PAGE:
FAS is preventable if a woman refrains from using alcohol during pregnancy. Studies suggest that drinking a large amount of alcohol at any one time may be more dangerous to the fetus than drinking small amounts more often. The fetus is most vulnerable to various types of injuries depending on the stage of development in which alcohol is encountered.

Because a safe amount of drinking during pregnancy has not been determined, all major authorities agree that women should not drink at all during pregnancy. Unfortunately, women sometimes wait until a pregnancy is confirmed before they stop drinking. By then, the embryo has gone through several weeks of critical development, a period during which exposure to alcohol can be very damaging. Therefore, experts urge women who are pregnant or anticipating a pregnancy to abstain from drinking alcoholic beverages.

fever An abnormal internal temperature of the body above 98.6°F due to disease, although the normal range depends on when and how the temperature is taken. Normal body temperature is lower in the morning and higher in the late afternoon and evening. Right after activity, a child's temperature may rise to 99°F. Rectal temperatures are up to a degree higher and under-the-arm temperatures are usually up to a degree lower than 98.6°F.

The thermal regulatory center in the brain is responsible for controlling the body's temperature. This setting rises during an infection, resulting in a fever, because white blood cells release certain proteins during the immune response. These proteins trigger the brain to release a chemical called prostaglandin, which causes the nerve cells to produce a feeling of coldness. This is why a patient experiences chills during the development of fever. In response to this coldness, the brain increases the body's temperature, speeding up the activities of the immune system against the invading germs. What this means is that a fever is actually not a thing to be avoided—it can actually help the body fight disease. Many parents do not understand this and become concerned as soon as a child runs a slight fever.

However, a very high fever can be uncomfortable and eventually—if it goes high enough—can lead to seizures and death.

Temperatures may be taken with either an oral or a rectal thermometer. Those who find a mercury thermometer hard to read may find a digital readout thermometer easier. While some doctors rely on this type of instrument, others insist that digital thermometers are not as accurate. Ear thermometers are also an option, although they should not be used in children under six months of age. A rectal thermometer is used for infants and young children who cannot hold an oral thermometer in their mouths. An oral thermometer should not be used to take a rectal temperature.

After each use, the thermometer should be cleaned using lukewarm soapy water and rinsed well with cold water. Hot water will break a mercury thermometer. The thermometer may be rinsed instead with alcohol followed by cold water.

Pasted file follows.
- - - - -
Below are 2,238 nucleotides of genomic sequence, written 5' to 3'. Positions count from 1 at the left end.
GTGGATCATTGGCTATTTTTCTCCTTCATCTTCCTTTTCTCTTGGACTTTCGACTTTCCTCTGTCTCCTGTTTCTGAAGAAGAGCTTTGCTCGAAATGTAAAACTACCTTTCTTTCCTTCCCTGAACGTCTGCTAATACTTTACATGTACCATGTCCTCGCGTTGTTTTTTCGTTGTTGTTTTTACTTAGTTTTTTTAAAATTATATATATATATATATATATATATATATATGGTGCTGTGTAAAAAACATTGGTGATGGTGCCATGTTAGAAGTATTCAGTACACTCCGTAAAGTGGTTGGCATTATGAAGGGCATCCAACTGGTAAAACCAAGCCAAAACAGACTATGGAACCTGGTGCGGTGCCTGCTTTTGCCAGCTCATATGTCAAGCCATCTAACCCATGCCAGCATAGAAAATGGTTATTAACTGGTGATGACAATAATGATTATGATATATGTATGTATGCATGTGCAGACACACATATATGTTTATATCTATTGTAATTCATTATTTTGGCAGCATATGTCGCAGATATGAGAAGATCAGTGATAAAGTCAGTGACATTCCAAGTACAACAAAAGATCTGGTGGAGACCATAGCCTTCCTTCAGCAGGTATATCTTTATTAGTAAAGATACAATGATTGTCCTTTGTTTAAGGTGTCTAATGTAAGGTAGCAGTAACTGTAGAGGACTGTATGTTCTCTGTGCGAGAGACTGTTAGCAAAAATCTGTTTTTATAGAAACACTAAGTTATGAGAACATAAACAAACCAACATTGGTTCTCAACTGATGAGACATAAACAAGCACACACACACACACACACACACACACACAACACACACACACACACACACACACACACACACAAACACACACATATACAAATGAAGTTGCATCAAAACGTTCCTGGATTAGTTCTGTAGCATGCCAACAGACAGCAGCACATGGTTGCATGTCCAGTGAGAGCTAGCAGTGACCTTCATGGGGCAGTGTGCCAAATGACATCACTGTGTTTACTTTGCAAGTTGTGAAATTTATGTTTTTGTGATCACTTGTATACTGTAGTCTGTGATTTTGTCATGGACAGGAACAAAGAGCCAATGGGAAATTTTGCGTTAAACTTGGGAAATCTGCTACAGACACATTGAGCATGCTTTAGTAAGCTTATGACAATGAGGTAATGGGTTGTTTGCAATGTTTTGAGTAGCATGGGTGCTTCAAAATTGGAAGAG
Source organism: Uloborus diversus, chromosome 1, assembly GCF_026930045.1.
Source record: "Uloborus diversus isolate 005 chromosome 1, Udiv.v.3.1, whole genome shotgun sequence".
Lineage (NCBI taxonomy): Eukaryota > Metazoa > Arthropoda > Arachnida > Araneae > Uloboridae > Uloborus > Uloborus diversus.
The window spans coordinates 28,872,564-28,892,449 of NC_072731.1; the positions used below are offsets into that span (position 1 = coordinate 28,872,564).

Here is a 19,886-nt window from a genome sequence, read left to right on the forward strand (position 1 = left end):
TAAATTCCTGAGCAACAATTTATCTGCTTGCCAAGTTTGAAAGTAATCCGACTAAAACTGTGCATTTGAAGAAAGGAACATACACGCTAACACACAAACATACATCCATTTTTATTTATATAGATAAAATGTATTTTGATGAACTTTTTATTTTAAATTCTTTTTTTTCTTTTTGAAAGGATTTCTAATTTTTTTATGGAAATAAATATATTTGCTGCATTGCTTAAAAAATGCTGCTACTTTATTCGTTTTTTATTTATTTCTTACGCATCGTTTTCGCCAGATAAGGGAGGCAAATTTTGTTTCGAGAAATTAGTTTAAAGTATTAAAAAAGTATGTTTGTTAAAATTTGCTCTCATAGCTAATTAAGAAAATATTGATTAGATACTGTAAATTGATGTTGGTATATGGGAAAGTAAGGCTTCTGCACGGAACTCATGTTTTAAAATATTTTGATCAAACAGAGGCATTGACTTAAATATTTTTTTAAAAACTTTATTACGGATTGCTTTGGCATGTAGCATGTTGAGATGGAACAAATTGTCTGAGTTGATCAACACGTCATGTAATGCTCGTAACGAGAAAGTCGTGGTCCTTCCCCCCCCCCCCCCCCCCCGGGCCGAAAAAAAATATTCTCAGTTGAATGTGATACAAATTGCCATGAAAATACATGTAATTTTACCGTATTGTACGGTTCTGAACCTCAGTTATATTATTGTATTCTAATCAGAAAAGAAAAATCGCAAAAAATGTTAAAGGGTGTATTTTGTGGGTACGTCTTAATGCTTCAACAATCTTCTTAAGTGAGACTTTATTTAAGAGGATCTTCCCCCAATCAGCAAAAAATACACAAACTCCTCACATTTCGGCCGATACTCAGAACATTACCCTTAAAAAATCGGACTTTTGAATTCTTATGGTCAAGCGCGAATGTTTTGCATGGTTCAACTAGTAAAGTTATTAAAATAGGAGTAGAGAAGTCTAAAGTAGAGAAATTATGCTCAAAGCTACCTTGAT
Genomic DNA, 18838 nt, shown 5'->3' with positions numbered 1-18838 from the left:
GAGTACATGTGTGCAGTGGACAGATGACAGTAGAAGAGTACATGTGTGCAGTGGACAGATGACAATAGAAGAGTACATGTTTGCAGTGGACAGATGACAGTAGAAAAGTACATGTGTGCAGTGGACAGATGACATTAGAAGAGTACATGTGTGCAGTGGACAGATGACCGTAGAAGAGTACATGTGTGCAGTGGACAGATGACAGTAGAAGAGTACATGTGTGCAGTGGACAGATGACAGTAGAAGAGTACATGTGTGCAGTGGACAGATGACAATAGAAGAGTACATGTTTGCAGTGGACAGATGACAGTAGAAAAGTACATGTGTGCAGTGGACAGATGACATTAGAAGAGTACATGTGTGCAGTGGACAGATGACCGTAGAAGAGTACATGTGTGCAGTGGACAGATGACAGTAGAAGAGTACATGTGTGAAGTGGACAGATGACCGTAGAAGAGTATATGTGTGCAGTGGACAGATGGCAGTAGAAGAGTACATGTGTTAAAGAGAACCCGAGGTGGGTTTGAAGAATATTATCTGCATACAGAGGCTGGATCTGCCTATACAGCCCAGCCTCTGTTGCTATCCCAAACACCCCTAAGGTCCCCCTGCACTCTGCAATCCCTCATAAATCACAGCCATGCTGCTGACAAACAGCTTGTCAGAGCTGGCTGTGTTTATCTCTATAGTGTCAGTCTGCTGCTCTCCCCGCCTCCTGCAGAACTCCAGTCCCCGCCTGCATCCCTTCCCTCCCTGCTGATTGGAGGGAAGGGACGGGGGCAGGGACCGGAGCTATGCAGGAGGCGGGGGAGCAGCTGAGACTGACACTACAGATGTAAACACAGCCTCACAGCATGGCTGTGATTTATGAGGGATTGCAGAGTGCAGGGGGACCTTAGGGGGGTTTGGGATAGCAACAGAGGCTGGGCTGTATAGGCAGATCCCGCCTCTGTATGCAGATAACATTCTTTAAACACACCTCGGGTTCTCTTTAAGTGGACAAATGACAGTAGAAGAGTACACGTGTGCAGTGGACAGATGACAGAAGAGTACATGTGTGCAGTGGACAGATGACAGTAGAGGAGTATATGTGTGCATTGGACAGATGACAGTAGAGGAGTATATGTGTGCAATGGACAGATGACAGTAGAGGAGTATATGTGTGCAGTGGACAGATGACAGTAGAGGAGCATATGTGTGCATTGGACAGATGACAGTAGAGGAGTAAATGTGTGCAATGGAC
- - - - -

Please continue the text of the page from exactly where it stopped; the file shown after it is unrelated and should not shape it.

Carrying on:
The course of a fever depends on its cause. The degree of the fever does not really indicate how serious the illness is, however. Severe infections may only cause a low fever, and some mild infections can cause a high fever.


Some parents prefer to treat a fever to lessen a child's discomfort or to head off the likelihood of febrile seizures. Treating a fever in children lessens the risk of seizures, which tend to run in families and occur in less than 3 percent of normal children up to six years of age. While they can be alarming to parents, febrile seizures last less than 15 minutes and do not cause brain damage or epilepsy.

Medication Medicines called "antipyretics" will bring down a fever. For example, aspirin and acetaminophen lower fever by slowing the production of prostaglandins. Because fevers are beneficial, however, most doctors recommend that a child should only take antipyretics for fevers over 101°F. Anything lower than this is considered to be a low-grade fever that may simply be a sign of a mild infection.

In an infant younger than three months of age, however, any fever over 100.4°F requires medical evaluation.

Aspirin should not be given to any child under age 18, because it has been associated with reye's syndrome, a very serious condition affecting the brain and liver, in children who have a viral infection such as influenza or chicken pox.

Other methods If the fever is very high, a pediatrician may recommend a lukewarm tub bath or a wet sheet. A child should not be immersed in cold water, however, because this can lower the body temperature too quickly.

Children should not be rubbed with alcohol, since the fumes can be dangerous and there is evidence that alcohol can be absorbed through the skin.

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